Constraint modeled in stochastic terms

I am referring to the note on page 65, which is a very interesting angle.

The probability distribution of completing a task definitely plays a role, especially when you have an “order” that is made up of multiple successive tasks.

The smaller the average task duration the worse the end result will be. Short task durations can be modeled as a Poisson distribution with a small lambda value.

The compounding affect of these long tail distributions negatively affects the final outcome.

i.e The time lost on a previous task is nearly impossible to be regained in a subsequent task when the average task duration is small.

However if the average duration of the tasks are longer (higher lambda values) the Poisson distribution approximates a normal distribution, and the final outcome will be closer to the sum of the means of each task.

(This is the corollary of the dice game in chapter 14 of “The Goal” for variability of task durations).

I am not sure this is useful, or that it can even be considered a “constraint”, even though at first glance, it would appear as if the final result was constrained.


Thanks for your thoughs, @bvautier. I am sure that there is a lot of TOC that can be reformulated in more rigorous mathematical / statistical terms. And it would be an interesting exercise to do, especially if that could reconcile in an indisputable way the premises of Little’s Law with those of TOC. I’d love to have some mathematician / statistician look into this. (My stats-fu was lost at a young age… ). In the meantime, I’m happy to keep a pragmatic angle on this, and just realizing that the improvements that you can achieve via Kanban get a real explanation through those pages I wrote. Kanban folks are happy to report their successes; but they cannot explain why they happen. The explanation, I think, is one of the major contributions of the book!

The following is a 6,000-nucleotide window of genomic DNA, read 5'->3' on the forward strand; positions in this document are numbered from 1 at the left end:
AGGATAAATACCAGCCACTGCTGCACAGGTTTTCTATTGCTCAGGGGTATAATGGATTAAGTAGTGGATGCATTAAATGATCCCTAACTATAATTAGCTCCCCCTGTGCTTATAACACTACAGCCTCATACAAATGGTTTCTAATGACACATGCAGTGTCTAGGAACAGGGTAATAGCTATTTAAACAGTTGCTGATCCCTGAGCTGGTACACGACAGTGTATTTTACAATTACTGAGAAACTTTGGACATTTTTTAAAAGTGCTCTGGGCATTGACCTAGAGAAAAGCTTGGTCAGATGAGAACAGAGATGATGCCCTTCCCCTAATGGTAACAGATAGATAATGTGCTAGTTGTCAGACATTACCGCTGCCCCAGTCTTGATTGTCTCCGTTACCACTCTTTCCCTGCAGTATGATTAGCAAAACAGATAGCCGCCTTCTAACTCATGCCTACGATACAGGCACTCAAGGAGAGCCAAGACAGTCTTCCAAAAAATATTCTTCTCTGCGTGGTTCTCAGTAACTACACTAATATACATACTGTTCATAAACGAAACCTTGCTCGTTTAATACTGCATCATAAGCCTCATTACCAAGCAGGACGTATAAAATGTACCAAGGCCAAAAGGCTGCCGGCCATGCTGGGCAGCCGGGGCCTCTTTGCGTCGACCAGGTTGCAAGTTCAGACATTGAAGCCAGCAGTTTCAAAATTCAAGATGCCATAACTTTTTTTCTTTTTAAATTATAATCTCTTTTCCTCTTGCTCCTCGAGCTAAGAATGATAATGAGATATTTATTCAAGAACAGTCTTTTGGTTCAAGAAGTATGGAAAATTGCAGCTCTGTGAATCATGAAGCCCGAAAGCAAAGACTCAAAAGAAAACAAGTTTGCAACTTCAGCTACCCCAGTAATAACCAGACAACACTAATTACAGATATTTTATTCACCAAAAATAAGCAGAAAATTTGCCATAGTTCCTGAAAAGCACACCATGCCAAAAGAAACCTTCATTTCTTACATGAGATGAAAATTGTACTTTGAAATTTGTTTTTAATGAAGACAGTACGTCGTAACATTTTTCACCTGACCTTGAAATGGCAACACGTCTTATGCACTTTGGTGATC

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What I found interesting about your note on page 65, is the concept of defining a constraint in terms of statistics, which challenges the concept that a constraint must be tangible or physical.

It opens the door to investigate intangibles such as “behavioral” and “variability” patterns that can end up reducing the throughput of a system more than a tangible one.

Look forward to reading more about this in the coming chapters.

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Yes, the idea of identifying the constraint statistically is new. The first instance of this is when I identify the Constraint in the Work Process, by looking at the longest average in-state Flow Times. So that’s a first very practical application.

The idea in that note, however, is not developed any further. It is more a research direction right now; and the objective would be to reconcile the “geometric” reasoning in Chapter 4 with the statistical/analytical foundation of Little’s Law.

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Finished chapter 4 and spent a fair bit of time thinking about it. (Very thought provoking :slight_smile:

Even though I really wanted to read it through the lens of mathematical variability I could not escape the similarities with manufacturing.